So, while Law Firm X is negotiating for Billy, it's also negotiating for Sony Records and, when it comes right down to it, Sony is more important to the firm. Law Firm X makes a deal Billy can live with, but the advantage in the negotiation goes to Sony, because, over the long haul, the firm is going to negotiate hundreds of contracts for Sony, but probably only a dozen for Billy. Each negotiation brings a percentage of the deal to Law Firm X. So they get 10% of Billy's advance on his new deal, and they ALSO get paid a handsome fee from Sony Records.

 

Now let's fast forward ahead three years.

 

Billy is beginning to think he might not have received the best deal. He realizes the conflict of interest and he's not happy, so he goes to his manager and says "Why the hell did you accept these terms?" The manager says "Well, that's the best I could do. They wouldn't offer any more."

 

Law Firm X ALSO represents Billy's manager, who made the deal with Sony. Billy sues Law Firm X, and his manager, for failure to negotiate in his best interests. They settle out of court for an undisclosed sum. Sony gives Law Firm X the money to settle the suit, under the table.

 

Billy is just one of 400 artists represented by Law Firm X. Most of them will never figure out the game.

 

Law Firm X makes millions. The labels get advantageous deals with all their artists. The artists never know they could have done better. They thought they had the best attorneys in the business working for them. They DID have the best attorneys in the business. They just weren't working for THEM.

I have a very talented husband, who is a wonderful musician and has a beautiful singing voice.  Music wasn't his livelihood .... only a side interest which earned him a nice amount of side money back in the day. He never went after that brass ring so to speak.  Every now and then he opines on how things could have turned out if he had "gone after it".  I always explain to him that he wouldn't have been successful in such a dirty business because he plays fair and "they" don't. Now, there is no way I knew that for sure, but it was always my suspicion.  I'm so happy Eric laid all of this out so eloquently and I'm going to have him read this. I'm sure it will be meaningful.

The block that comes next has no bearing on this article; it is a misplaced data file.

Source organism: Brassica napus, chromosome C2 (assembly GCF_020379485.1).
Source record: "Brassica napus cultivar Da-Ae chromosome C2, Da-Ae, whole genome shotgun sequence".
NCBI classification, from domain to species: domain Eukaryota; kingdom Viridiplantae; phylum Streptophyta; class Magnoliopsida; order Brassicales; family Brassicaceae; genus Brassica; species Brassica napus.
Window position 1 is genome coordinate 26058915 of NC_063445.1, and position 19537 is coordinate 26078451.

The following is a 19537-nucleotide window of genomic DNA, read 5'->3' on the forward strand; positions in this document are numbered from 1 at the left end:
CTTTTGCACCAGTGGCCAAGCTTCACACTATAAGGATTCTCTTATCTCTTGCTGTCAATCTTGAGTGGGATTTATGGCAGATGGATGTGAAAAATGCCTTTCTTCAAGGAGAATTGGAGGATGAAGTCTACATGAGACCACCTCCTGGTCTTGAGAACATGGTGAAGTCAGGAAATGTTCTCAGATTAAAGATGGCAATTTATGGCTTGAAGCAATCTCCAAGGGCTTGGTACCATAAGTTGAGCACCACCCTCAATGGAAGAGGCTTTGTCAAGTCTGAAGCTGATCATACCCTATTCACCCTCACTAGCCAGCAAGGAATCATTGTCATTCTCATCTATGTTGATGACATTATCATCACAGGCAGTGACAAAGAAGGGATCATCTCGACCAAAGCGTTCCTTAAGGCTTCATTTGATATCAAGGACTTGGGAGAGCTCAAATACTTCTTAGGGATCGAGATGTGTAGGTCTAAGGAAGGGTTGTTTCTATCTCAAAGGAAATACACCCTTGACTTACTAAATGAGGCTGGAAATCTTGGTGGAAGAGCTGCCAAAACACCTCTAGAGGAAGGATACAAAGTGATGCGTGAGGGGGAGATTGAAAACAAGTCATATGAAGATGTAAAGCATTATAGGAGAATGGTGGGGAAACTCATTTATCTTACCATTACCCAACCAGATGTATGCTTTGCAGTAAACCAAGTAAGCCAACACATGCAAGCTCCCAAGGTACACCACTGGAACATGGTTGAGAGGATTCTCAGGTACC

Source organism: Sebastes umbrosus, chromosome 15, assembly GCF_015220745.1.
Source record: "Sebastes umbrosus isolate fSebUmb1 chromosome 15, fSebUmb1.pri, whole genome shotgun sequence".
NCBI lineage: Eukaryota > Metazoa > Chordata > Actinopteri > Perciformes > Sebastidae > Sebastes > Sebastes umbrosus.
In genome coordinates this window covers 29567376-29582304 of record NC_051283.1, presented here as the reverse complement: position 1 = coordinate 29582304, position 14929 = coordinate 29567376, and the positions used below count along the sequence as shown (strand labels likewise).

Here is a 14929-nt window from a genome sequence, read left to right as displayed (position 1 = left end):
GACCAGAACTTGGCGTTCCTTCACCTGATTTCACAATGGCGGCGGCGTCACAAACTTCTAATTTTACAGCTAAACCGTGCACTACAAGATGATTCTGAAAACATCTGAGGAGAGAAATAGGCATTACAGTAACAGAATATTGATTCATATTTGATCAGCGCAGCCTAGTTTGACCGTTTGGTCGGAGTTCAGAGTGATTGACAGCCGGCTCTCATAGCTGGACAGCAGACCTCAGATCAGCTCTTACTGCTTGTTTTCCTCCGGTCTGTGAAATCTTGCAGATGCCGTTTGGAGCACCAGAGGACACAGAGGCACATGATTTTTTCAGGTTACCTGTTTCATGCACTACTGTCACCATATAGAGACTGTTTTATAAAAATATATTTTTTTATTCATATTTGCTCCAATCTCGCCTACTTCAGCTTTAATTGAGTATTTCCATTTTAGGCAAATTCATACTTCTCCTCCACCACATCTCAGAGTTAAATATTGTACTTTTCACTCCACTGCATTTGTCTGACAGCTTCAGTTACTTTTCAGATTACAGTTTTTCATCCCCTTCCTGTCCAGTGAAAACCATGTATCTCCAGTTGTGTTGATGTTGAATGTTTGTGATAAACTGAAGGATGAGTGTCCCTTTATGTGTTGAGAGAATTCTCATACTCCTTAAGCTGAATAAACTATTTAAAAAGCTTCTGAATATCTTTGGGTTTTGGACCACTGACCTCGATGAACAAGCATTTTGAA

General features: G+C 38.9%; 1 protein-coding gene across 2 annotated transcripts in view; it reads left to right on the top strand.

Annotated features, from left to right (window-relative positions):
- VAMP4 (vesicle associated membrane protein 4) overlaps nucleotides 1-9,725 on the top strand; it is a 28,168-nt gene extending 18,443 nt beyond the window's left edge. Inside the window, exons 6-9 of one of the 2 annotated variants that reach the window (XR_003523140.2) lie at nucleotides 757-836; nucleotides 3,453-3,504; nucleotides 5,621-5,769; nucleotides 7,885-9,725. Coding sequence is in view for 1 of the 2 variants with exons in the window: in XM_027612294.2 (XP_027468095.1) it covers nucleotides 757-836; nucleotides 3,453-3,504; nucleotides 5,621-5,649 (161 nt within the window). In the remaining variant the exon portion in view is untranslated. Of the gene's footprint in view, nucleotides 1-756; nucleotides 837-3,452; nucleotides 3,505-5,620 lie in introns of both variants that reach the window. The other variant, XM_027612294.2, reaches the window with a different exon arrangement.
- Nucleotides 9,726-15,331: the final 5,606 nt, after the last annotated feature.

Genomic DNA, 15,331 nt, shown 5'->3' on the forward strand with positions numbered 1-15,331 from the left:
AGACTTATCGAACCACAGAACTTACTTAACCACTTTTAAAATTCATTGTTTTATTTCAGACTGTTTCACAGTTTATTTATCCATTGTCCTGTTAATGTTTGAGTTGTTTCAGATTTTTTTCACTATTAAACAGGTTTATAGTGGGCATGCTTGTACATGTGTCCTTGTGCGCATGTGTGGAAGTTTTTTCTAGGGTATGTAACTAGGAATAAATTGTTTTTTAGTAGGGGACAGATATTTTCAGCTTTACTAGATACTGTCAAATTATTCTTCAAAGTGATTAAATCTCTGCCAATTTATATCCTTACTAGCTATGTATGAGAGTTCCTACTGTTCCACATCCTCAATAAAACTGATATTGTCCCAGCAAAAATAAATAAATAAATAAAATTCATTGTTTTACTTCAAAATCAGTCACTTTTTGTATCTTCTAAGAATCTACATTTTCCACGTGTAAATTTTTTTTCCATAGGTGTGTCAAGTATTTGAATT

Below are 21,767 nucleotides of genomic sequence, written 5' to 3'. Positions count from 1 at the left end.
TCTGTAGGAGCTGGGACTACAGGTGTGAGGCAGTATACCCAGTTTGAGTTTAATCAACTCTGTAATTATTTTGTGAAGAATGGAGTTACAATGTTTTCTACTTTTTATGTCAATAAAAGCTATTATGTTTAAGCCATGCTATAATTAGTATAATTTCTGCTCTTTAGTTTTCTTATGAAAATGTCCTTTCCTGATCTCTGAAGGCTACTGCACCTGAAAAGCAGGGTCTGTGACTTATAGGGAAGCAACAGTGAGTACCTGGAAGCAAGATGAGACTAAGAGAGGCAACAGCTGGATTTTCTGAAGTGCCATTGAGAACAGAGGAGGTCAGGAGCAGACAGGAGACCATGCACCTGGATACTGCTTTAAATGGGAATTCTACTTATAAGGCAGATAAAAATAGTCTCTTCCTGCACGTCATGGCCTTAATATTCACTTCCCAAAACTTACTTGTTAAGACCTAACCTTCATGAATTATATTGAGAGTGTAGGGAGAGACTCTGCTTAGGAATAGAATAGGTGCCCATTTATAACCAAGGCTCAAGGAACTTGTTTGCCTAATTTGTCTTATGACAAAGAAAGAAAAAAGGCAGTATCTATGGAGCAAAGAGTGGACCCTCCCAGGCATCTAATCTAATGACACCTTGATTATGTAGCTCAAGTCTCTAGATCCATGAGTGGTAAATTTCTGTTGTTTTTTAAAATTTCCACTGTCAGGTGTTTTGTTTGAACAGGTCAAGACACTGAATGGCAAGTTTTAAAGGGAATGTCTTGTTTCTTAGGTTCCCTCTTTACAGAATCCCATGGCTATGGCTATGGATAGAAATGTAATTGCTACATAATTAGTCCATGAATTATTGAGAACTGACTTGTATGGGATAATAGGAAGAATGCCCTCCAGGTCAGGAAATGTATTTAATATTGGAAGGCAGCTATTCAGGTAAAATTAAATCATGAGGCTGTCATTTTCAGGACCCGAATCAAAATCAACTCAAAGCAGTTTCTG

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On 3/2/2009 at 11:54 PM, Eric Carmen said:

Taylor Swift is the real deal. She's a terrific writer and she's adorable. I can't think of another new act that has a good possibility of being around in twenty years. Country is where all the great writers and musicians are now. They're making real music in Nashville.

I'm reading this just as Taylor released yet another album - Midnights.  Looking back to posts from 2009 like this blows me away!

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Taylor ceased being adorable some time back. She also mutated from her country / pop high caliber song production and live performances to join the skank brigade (Jo Lo, Britney, Miley Cyrus, Katie Perry etc etc etc). Incredible to me that she felt a need to become them.

Having said that, she does the skank genre much better than any of the others.....often - though I don´t like the genre and think it´s a negative on our culture - her songs and performances (even though skanky) are very good. She has potential to do some pretty high end musical theatre stuff if she chose to get into that.

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Yes - I'm not a fan of her music these days (too much with the back handed slaps and whining in her lyrics).  She used to be adorable and wholesome and seems to have lost that.  But, I do applaud her ability to sell records and fill stadiums.  I got a kick out of your "skank brigade" comment.  Now that she probably has an awful lot of "f--- you" money, she ought to class it up and leave the lower common denominator behind.  My observation was more about how weird it is to be in 2022, reading Eric's 2009 post.